September/October 2018 | Care Home Management 41


Events and Appointments

Events line-up

Appointments Two new appointments to the Independent Care Group The ICG management team has been expanded with the appointments of Lisa Pickard (right) as chief executive, and Beverley Proctor as operations director. The Independent Care Group is a representative body for independent care providers (private and voluntary).

September Thursday 20 September King’s Fund Integrated Care Summit, London For more information, visit: https:// bit.ly/2Pgfyyk Thursday 20 September National Care Association Care Study Day for Owners and Managers, Brighton For more information, visit: https:// bit.ly/2vEp0Du Sunday 30 September Infection prevention in care and at home one day conference, Glasgow For more information, visit http:// ips.uk.net/conference/

New HR head for Borough Care Borough Care has appointed Jayne Hennessey as head of Human Resources. Borough Care is the largest not-for-profit provider of care for older people in Stockport and has eleven homes across the borough.

October Wednesday 3 October Care Conference, Maidstone For more information, email: kentregisteredmanager@kent.gov.uk Wednesday-Friday 3-5 October The National Association of Care Catering (NACC) Training & Development Forum, Nottingham For more information, visit: www. mcculloughmoore.co.uk/nacc Wednesday-Thursday 17-18 October Care Show, NEC, Birmingham For more information, visit: www.careshow.co.uk

Star appointment Caley Eldred has been appointed director of supporter engagement, heading up the fundraising & marketing team at The Royal Star & Garter Homes. The charity provides specialist care for veterans and their partners who live with disability or dementia.

New managers Stephen Griffin at Richmond Villages, Painswick, part of Bupa. Stephen began his career in care as a carer.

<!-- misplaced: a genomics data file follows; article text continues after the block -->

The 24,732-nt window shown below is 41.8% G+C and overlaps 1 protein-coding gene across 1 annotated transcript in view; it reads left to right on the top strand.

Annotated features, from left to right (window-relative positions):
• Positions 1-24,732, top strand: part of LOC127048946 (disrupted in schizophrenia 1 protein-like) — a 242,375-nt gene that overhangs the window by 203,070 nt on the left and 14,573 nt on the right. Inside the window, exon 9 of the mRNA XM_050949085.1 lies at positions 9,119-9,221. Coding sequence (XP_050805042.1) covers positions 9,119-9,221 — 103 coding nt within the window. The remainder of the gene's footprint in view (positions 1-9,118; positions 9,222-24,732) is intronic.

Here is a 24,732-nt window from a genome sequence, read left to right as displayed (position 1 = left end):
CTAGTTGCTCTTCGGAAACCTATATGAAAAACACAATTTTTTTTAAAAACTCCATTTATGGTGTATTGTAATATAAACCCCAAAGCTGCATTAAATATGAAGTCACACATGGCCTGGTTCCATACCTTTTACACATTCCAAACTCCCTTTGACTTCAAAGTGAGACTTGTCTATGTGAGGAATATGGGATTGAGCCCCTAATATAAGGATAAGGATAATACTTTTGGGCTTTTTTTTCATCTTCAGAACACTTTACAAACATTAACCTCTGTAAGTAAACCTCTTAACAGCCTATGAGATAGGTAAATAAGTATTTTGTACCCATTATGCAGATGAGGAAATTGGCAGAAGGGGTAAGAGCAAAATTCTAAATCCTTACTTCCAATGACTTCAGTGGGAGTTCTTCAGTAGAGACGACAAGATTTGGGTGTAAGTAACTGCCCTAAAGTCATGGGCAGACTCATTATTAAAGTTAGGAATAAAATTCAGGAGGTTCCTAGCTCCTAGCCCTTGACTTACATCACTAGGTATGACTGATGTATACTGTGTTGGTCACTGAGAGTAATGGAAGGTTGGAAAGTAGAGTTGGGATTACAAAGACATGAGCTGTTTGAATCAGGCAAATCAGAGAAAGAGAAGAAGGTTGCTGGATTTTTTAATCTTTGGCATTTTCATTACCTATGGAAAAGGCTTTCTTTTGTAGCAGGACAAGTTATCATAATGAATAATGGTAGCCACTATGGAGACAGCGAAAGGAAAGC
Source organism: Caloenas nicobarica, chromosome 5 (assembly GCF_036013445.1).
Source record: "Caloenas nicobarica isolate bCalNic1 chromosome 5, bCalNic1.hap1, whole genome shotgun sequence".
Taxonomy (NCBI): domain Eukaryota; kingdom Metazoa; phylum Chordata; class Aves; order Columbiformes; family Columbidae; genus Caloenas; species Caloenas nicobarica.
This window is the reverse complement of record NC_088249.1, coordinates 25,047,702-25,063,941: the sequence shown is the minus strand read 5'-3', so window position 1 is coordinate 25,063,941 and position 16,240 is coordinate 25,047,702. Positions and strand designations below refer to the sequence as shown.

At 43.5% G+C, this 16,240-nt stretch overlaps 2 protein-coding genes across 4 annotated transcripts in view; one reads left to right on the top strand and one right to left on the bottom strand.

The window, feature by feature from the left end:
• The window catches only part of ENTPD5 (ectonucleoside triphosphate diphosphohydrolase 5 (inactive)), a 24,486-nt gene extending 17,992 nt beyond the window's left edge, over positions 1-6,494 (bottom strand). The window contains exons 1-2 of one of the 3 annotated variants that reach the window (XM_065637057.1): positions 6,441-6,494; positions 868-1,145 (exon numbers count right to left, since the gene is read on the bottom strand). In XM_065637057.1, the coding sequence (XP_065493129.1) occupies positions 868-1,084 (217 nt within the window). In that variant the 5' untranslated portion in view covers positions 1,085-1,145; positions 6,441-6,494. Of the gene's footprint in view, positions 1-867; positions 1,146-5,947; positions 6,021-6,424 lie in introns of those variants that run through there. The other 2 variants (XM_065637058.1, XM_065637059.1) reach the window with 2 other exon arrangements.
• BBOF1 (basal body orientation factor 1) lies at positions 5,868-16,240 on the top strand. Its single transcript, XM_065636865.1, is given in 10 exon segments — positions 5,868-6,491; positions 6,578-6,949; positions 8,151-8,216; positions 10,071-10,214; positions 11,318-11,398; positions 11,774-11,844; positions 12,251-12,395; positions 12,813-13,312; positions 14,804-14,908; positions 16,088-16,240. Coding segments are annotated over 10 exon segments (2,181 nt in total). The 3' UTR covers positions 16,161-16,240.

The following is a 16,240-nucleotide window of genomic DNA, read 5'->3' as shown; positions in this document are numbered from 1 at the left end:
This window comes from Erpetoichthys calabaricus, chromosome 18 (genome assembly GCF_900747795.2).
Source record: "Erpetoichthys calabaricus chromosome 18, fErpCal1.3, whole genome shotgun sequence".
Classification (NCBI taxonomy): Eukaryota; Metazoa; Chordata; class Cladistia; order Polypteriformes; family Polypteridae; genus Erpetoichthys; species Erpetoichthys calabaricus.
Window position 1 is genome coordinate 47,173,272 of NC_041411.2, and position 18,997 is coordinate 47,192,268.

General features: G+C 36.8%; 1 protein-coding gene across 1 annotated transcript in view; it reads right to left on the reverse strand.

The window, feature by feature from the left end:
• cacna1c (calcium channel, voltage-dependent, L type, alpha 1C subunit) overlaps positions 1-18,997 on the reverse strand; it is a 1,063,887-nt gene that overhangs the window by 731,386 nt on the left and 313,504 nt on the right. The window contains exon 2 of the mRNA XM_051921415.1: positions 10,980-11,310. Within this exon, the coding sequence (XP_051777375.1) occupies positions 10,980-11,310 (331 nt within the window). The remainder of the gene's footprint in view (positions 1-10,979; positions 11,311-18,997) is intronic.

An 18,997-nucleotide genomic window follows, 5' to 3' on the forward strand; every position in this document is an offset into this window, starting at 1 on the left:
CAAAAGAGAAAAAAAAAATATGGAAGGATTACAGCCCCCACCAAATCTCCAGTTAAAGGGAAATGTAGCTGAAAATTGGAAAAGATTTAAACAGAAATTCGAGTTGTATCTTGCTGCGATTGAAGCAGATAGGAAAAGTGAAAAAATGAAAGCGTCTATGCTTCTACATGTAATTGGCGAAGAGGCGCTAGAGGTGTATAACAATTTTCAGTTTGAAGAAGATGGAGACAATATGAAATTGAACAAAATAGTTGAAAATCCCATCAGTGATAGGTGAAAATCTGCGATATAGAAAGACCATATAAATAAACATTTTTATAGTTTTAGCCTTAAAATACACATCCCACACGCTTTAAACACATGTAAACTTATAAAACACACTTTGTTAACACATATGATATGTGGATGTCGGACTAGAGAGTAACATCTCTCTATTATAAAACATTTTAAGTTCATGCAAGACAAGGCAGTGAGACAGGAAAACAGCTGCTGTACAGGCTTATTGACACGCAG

Chris Hogan-Hind at Pelton Grange Care Home, where he was previously deputy manager for two years.

Tuesday 23 October Care Roadshow Cardiff For more information, visit: www.careroadshows.co.uk Wednesday, 24 October Public Health conference: the unusual suspects, Manchester For more information, visit: https://openforumevents.co.uk/ events/2018/public-health-theunusual-suspects/

Andrena Piggins at Willowdene care home in Hebburn.

Vicky Robinson at Aden Lodge Care Home, in Clayton West, Kirklees.

Come and see Care Home Management on stand A16 42 Care Home Management | September/October 2018


Product spotlight

NURSE CALL ALARMS

Radio Nurse Call Leads the Way! With today’s technology, it is possible to upgrade an old Nurse call system in under a week. Gone are the days of engineers installing cables and being on site for weeks, as with the new Radio Nurse Call a call point can be fitted in a resident’s room in minutes. Flexibility is another benefit as units can easily be repositioned when necessary, and multiple displays can be positioned around the care home to ensure staff never miss a call. Southern Care Maintenance Ltd, SCM, was established in 1987 and are a specialist independent company for the Service and Maintenance of Nurse call, Fire and Nursing equipment. They have many years’ experience in both fitting and servicing Nurse Call systems covering Kent, Sussex, Surrey, Essex and South London. This month they are launching mySCM, a new online customer portal, free of charge to all service contract customers, so that they can access service records, certificates and invoices securely 24/7. For more information see southerncare.co.uk and follow the link to the Nurse Call Page. You can also download a case study of a customer using Radio Nurse call or ring 01580 890089

Matrix medium basin’s smooth grab handles give support for elderly users